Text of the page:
COLONIAL AMERICAN MEDICINE by Susan Neiburg Terkel

COLONIAL AMERICAN MEDICINE

Age Range: 10 - 13
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KIRKUS REVIEW

 Medical practice in early America could be torture: Washington succumbed after blistering, purging, and having half his blood removed, the best care in an era ``marked by ignorant theories, ineffective treatments, a scarcity of trained physicians, poor sanitation, and frightening epidemics.'' Meanwhile, knowledge of anatomy and the causes of disease were minimal (as one doctor observed, ``it is better to let nature...take her course than to trust to the honesty and sagacity of the practitioner''). Medicines ranged from herbs and chicken soup to human waste; anesthesia, sterilization, and immunization were unknown. Anyone could and did practice medicine without control. Terkel covers medicine's progress from the Jamestown settlement through the 18th century--a period that saw the opening of medical schools and hospitals, the beginnings of preventive medicine and of inoculation and vaccination, and improved sanitation and nutrition. Though still far from modern standards, the colonists made great progress in less than 200 years. From a solid new series, Colonial America, a fascinating book that inspires gratitude for contemporary medicine. B&w illustrations; appendix; source notes; glossary; bibliography; index. (Nonfiction. 10-13)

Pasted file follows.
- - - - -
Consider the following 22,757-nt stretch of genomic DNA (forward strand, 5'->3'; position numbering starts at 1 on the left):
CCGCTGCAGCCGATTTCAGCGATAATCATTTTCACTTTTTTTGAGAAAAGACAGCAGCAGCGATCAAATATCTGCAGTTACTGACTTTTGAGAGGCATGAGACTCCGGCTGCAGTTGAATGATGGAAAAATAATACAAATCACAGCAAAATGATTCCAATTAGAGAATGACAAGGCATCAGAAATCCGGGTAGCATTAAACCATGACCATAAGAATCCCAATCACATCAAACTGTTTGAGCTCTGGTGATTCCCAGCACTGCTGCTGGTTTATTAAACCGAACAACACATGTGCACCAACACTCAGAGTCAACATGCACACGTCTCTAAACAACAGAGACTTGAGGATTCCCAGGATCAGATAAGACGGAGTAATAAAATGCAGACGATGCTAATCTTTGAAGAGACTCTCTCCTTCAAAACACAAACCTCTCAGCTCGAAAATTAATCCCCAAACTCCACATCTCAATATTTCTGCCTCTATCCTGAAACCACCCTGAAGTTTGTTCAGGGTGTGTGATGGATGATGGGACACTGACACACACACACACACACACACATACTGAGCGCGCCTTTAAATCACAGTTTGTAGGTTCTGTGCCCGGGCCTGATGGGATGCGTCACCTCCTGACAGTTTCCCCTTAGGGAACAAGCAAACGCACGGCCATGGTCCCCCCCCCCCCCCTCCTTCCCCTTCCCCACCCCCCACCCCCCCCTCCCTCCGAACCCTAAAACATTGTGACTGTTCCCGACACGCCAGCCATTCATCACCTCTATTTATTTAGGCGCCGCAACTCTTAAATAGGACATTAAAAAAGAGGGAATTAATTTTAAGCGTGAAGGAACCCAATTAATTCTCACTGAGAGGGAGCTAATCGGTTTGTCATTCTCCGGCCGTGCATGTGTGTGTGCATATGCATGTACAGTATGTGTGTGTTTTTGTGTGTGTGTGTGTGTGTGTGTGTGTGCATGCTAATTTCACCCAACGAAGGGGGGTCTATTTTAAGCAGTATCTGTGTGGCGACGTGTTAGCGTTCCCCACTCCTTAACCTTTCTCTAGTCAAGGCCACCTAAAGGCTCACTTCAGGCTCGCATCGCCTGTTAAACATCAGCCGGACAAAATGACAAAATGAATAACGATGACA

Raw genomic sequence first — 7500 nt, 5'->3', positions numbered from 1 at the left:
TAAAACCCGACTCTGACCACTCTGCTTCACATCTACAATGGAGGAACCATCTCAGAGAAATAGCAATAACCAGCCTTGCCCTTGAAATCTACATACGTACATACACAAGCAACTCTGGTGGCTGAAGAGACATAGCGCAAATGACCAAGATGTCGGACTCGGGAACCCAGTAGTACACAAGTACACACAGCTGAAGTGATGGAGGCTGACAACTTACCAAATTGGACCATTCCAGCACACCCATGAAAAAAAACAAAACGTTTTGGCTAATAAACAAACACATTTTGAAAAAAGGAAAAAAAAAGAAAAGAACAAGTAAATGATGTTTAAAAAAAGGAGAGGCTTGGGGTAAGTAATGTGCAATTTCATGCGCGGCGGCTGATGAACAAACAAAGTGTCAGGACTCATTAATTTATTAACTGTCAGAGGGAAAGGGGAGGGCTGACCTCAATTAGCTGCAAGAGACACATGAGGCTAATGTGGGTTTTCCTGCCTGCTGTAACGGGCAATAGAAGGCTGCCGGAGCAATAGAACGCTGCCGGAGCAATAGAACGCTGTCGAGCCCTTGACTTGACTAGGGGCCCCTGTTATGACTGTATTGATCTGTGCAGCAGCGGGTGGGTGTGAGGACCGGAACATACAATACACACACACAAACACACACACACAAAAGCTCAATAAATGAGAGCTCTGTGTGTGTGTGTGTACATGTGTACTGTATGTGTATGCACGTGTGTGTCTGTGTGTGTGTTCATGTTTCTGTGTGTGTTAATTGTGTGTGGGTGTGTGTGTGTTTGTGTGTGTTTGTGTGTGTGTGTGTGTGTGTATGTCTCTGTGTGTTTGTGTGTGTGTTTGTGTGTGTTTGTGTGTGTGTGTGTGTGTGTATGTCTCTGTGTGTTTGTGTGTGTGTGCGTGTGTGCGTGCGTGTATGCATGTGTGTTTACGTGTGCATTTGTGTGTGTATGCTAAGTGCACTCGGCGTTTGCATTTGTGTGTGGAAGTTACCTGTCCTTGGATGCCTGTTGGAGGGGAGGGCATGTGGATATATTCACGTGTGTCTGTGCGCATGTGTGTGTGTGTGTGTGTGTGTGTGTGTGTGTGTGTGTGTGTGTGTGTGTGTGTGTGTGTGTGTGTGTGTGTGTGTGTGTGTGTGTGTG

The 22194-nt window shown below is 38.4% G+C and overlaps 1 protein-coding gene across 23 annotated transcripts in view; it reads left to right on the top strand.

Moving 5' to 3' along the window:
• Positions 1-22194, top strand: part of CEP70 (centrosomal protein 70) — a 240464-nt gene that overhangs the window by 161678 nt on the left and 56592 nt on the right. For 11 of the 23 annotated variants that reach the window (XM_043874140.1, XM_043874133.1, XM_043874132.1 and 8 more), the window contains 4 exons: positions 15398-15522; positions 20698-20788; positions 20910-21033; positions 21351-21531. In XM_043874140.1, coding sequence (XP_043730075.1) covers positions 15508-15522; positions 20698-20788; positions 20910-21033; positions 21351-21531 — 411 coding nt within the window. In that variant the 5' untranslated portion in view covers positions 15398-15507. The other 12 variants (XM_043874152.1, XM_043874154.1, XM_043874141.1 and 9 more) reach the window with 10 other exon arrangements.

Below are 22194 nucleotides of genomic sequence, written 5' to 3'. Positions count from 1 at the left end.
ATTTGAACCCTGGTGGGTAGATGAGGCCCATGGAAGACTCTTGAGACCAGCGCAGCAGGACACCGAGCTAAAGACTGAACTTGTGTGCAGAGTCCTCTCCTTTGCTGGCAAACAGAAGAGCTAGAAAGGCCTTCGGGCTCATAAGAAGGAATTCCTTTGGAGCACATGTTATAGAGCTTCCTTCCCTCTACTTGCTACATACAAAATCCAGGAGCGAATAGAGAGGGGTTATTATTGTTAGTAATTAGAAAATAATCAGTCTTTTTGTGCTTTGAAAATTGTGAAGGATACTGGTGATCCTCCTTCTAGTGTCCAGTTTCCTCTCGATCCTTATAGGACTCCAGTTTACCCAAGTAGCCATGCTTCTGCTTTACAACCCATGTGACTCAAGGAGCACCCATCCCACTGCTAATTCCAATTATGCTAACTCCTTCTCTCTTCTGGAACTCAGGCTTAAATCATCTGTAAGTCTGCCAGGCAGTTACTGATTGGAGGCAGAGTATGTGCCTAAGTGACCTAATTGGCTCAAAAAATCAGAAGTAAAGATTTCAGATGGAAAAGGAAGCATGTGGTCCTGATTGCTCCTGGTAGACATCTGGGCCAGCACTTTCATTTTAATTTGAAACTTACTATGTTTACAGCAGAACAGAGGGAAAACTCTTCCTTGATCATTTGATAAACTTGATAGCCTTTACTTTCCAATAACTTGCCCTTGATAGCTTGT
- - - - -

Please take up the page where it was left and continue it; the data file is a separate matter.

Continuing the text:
Pub Date: Oct. 1st, 1993
ISBN: 0-531-12539-4
Page count: 112pp
Review Posted Online:
Kirkus Reviews Issue: Nov. 15th, 1993




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